By New Times
By Robrt L. Pela
By Lauren Saria and Heather Hoch
By Deborah Sussman
By Robrt L. Pela and Amy Silverman
By Kathleen Vanesian
By Eric Schaefer
By Heather Hoch
It's been another wonderful meal at a local restaurant, and we're lounging over coffee, basking in the glow of full stomachs and relaxed thoughts. The setting is classy, the service has been superb -- all in all, an evening worthy of the $50-plus it's going to cost us.
Our server approaches, smiles, then reaches behind himself. He pulls out the leather check sleeve, where it's been nesting comfortably in his pants all evening. It's still warm from its cozy bed between his back and butt, and perhaps it's simply well-polished material -- or could it be that's the slight sheen of sweat winking at us from the table?
Either way, it puts a new challenge into the question of which of us will volunteer to pick up the check tonight.
Such a scenario should never happen at a fine restaurant, of course. But managers aren't infallible -- I've seen it occur at restaurants of all social status. It's become a fixation of mine lately -- why would I want to handle a check that's been cheek to cheek with my server?
"It is disgusting," agrees Chris Harter, owner of Scottsdale's Coyote Grill, and CABO, opening this fall. "If you can get athlete's foot from walking barefoot on a gym locker-room floor, imagine what can happen from storing a waiter wallet in the back of your underwear. There are a lot of 'little' things that make up a good restaurant. 'Not putting guest-handled items near your butt' should not be considered a 'little' thing."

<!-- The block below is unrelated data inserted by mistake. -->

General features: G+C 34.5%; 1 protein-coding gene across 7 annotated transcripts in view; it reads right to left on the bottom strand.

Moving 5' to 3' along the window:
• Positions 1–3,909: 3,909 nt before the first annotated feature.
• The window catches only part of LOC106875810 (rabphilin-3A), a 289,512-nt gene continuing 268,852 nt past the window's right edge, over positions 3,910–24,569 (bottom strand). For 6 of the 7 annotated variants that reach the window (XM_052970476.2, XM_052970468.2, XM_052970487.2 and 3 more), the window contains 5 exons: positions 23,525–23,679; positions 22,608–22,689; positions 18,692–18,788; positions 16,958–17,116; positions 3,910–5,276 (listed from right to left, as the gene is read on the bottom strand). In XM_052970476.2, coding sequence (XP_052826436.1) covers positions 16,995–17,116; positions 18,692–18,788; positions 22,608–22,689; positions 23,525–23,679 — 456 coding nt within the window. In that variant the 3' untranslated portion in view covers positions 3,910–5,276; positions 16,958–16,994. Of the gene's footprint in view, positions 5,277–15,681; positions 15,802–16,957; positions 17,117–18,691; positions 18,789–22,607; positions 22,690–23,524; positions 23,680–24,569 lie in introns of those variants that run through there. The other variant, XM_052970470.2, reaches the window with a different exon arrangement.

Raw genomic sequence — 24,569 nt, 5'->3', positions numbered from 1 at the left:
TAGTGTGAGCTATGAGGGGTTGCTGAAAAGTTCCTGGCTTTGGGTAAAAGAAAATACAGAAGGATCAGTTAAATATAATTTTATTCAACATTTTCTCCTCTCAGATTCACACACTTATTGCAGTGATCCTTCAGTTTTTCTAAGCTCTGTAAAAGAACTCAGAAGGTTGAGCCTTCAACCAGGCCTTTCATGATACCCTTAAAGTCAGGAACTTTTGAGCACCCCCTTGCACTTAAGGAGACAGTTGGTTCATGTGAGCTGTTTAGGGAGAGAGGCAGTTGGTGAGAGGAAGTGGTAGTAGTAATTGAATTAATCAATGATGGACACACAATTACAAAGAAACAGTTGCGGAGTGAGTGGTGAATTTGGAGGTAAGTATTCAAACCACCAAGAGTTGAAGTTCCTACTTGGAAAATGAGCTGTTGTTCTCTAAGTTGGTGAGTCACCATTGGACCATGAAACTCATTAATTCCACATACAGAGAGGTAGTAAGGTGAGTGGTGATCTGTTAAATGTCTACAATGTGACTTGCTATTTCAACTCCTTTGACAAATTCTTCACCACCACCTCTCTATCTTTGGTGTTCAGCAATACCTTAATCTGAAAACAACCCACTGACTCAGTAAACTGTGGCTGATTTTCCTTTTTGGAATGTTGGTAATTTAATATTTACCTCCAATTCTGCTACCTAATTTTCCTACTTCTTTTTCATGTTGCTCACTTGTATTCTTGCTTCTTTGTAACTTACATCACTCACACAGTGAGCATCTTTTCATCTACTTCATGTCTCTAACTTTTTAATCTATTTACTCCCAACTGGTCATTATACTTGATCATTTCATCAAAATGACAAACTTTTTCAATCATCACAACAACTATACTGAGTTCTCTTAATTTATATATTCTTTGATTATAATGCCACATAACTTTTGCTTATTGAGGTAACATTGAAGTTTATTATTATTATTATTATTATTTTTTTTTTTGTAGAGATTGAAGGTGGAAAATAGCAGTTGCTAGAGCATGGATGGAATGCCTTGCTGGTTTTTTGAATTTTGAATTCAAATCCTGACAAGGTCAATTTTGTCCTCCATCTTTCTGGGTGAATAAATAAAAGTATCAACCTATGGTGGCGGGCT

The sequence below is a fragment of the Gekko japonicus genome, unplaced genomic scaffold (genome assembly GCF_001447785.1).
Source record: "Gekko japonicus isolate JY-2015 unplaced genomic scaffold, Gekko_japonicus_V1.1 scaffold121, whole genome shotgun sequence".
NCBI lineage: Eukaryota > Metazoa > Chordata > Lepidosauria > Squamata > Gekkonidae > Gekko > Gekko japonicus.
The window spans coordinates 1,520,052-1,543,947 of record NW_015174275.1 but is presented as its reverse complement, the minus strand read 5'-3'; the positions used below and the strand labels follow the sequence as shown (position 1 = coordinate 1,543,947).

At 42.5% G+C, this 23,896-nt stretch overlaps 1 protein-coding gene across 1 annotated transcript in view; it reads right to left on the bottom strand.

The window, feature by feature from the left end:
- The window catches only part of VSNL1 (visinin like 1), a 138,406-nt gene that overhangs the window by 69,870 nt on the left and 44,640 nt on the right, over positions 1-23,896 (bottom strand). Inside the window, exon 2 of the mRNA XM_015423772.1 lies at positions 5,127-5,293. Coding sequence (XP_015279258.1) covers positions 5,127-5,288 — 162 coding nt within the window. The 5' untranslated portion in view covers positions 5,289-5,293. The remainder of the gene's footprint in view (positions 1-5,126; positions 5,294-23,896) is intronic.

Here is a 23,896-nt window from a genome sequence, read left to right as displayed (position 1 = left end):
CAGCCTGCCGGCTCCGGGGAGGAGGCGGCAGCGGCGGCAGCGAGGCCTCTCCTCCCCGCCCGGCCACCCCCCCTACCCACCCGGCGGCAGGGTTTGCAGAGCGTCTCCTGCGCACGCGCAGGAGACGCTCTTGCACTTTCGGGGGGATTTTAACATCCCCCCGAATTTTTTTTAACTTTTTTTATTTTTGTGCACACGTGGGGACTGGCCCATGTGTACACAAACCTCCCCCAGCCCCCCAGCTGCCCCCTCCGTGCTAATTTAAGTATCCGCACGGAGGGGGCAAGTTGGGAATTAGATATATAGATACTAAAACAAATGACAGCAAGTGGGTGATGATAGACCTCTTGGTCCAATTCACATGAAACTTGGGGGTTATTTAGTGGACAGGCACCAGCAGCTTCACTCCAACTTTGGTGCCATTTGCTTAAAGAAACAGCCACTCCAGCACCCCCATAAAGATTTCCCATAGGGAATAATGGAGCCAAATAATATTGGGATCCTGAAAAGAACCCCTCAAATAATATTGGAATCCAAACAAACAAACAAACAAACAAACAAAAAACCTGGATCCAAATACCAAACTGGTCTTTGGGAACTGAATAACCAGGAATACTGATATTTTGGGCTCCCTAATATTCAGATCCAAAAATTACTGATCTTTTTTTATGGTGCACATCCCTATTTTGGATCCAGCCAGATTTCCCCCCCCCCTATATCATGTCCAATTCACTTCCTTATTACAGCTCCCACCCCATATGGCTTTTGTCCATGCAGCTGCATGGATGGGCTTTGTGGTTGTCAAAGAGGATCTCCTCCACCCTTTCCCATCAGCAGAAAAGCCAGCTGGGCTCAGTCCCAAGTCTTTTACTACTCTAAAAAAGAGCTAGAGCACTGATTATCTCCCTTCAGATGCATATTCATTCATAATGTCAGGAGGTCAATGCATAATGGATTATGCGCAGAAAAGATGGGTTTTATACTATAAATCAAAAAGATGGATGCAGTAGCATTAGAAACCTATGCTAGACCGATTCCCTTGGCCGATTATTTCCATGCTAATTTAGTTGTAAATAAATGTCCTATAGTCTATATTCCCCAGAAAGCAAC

Waiters at Coyote Grill wear uniform aprons with large pockets in the front to guard against the temptation to store the waiter wallet elsewhere.
The very firm policy at Veneto Trattoria in Scottsdale, too, is that all staff members carry order pads in their aprons, says owner Roberto Rossi. "The practice you are referring to would not be acceptable at Veneto," he says.
Considering that a deluxe apron from Scottsdale's Specialty Apron and Textiles is available for as little as $4.75, it's a wonder all restaurants don't provide them. They may soon have to, notes David Ludwig, manager of Maricopa County's Environmental Health Division.
"I guess I always hoped that the server had his shirt tucked in and clean underwear on. Many of the food-borne illnesses we see are due to fecal-oral transmission, so if the waiter was preparing food (putting the finishing touches on your salad or grabbing your bread), then you might have a problem and clearly would have a health violation."
Ludwig said he will address the issue at his next supervisors meeting. "Maybe we will outlaw the tuck, and surely outlaw the unprotected tuck!"
That certainly would be a happy ending.